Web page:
Grad-student audiences can stop asking Jorge Cham when he plans to bring his comic-strip parody of academic life to the big screen. Piled Higher and Deeper: the Movie began filming a few weeks ago at the California Institute of Technology, and Mr. Cham and others involved with the project are hoping to have the comedy ready for screenings on college campuses by fall.
It would be a brisk turnaround for a cartoonist who has turned his personal relationship with procrastination into a standing joke in his strip.
"You could say I've been procrastinating for 14 years," says Mr. Cham, who created Piled Higher and Deeper, the comic strip, in 1997 as a graduate student in mechanical engineering at Stanford University and sustained it through two years as an instructor and robotics researcher at Caltech. Then, six years ago, he decided to throw himself full time into drawing the strip and channeling the angst of grad students he meets while visiting colleges as a sought-after celebrity lecturer.
Turning PHD into a live-action comedy was inevitable, he says, and the drop in digital-production costs, combined with the viral popularity of several recent grad-student parody videos, argued for sooner rather than later.
"I've been talking to Hollywood agents for a while," he says. But many a promising film project has been indefinitely shelved in Tinseltown, and Mr. Cham was unwilling to take that gamble. He says he also wanted to make a movie that celebrated the creativity and talent of scientists and engineers rather than portraying them as "one-dimensional stereotypes or soulless caricatures."
In October he approached members of Caltech's theater community to see whether the university would be interested in collaborating on a video project, and a deal was struck.
Meg Rosenburg, a doctoral candidate in geological and planetary sciences who studies the topography of the moon, says she and others were moved by Mr. Cham's interest in their help. "It was kind of touching that he came to Caltech—which is not a film school, obviously—to do his pet project when there's ... so many other impressive film schools in the LA area."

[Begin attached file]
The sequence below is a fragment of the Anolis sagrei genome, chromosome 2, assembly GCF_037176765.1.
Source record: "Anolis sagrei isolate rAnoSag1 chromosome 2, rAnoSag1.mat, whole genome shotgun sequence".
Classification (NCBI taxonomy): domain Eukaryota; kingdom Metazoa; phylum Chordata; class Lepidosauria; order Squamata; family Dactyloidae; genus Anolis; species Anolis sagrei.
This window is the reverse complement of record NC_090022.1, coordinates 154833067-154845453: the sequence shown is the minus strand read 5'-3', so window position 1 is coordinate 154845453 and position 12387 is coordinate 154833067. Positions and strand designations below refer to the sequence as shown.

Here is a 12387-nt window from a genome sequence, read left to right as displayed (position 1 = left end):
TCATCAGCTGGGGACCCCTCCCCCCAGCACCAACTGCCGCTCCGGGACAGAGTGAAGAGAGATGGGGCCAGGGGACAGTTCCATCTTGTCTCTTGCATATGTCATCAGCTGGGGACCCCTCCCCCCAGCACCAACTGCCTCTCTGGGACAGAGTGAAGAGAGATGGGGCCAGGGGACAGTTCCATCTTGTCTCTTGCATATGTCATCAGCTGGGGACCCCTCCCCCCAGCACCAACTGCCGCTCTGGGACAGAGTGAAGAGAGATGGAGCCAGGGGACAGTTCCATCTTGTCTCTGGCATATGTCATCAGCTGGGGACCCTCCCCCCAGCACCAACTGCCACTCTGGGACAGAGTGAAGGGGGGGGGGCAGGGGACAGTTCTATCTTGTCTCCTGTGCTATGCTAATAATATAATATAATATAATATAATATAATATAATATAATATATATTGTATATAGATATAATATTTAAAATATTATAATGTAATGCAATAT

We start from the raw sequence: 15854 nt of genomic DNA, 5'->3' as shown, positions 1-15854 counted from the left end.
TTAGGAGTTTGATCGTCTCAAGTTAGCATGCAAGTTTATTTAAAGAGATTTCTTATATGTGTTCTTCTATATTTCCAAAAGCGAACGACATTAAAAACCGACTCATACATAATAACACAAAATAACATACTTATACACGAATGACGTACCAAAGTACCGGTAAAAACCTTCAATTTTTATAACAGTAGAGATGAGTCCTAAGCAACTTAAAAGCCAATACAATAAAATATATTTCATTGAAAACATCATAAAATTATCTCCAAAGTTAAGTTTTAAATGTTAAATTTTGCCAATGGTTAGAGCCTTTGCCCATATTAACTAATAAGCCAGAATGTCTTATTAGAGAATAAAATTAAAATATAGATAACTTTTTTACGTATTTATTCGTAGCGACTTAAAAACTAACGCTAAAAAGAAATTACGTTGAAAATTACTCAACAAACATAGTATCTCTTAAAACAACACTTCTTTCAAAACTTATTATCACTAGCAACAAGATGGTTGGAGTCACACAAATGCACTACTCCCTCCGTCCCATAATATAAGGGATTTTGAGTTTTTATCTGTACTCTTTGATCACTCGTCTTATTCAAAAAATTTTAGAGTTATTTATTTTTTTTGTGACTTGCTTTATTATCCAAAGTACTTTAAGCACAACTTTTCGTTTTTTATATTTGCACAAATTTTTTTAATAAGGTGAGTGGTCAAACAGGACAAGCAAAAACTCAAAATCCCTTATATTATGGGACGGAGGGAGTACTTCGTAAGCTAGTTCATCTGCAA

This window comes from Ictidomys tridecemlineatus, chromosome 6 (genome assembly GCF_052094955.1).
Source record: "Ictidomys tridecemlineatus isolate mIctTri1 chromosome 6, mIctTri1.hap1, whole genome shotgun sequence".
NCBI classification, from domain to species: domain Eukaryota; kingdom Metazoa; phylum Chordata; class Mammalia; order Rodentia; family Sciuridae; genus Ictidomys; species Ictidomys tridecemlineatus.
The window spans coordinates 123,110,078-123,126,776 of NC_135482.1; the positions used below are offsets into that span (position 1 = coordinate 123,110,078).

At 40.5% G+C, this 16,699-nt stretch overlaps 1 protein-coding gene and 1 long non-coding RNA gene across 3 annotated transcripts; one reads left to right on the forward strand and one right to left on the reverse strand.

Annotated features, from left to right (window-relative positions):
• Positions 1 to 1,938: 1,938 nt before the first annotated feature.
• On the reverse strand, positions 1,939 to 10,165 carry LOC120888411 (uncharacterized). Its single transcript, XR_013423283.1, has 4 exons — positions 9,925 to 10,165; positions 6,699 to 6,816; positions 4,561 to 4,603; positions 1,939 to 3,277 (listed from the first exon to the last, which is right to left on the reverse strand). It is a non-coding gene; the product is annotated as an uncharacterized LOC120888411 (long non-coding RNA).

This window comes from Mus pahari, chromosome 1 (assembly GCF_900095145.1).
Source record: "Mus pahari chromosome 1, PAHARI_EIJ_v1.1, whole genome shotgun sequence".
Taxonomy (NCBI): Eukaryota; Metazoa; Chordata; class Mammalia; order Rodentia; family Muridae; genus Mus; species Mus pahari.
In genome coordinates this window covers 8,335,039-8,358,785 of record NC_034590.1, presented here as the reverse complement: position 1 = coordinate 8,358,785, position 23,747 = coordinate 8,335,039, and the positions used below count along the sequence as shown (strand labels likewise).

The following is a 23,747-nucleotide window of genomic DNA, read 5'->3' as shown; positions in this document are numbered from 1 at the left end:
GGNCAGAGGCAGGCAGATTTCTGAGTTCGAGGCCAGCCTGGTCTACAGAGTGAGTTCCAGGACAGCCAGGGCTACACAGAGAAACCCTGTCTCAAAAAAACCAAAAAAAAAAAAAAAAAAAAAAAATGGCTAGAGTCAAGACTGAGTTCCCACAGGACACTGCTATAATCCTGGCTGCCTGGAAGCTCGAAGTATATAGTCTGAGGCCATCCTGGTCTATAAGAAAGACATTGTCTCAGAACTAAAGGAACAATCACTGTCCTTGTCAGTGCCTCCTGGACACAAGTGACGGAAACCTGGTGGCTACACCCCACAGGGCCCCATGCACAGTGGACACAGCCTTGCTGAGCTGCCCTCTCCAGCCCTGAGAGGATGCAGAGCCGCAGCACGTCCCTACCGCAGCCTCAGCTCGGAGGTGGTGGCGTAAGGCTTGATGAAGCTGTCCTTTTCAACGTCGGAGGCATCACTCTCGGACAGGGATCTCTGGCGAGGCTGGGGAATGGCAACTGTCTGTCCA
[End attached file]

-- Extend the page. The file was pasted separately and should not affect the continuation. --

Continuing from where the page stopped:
Ms. Rosenburg, who became the film's student producer, says that Caltech's Moore-Hufstedler Fund for Student Life provided financial support for the project, and that Mr. Cham put up some of his own money as well. In November a casting call went out, and the cartoonist found the real-life counterparts of the characters in his strip: Alex Lockwood, another planetary-science grad student, would play Cecilia; Evans T.D. Boney, a grad student in chemistry, would play Mike Slackenerny; and Raj Katti, a freshman who is mulling a physics major, would appear as the nameless grad student—the strip's true hero.
"I knew I wanted to cast people who would just be themselves," Mr. Cham says, "people who had some quality of the characters in them so it would feel more natural on-screen."
Mr. Cham and Ms. Rosenburg say that two other volunteers have lent the project a professional polish: Lucie Adalid, a cinematographer who is married to a Caltech physics postdoc, and Vahe Gabuchian, a graduate student in aeronautics who does comedic films of his own on the side.
The screenwriter was Mr. Cham himself, who says that the setup-punchline format of comic-strip writing translates well to film.
Filming is scheduled to be completed in a total of seven weekends, Ms. Rosenburg says, and a rough cut is anticipated by June.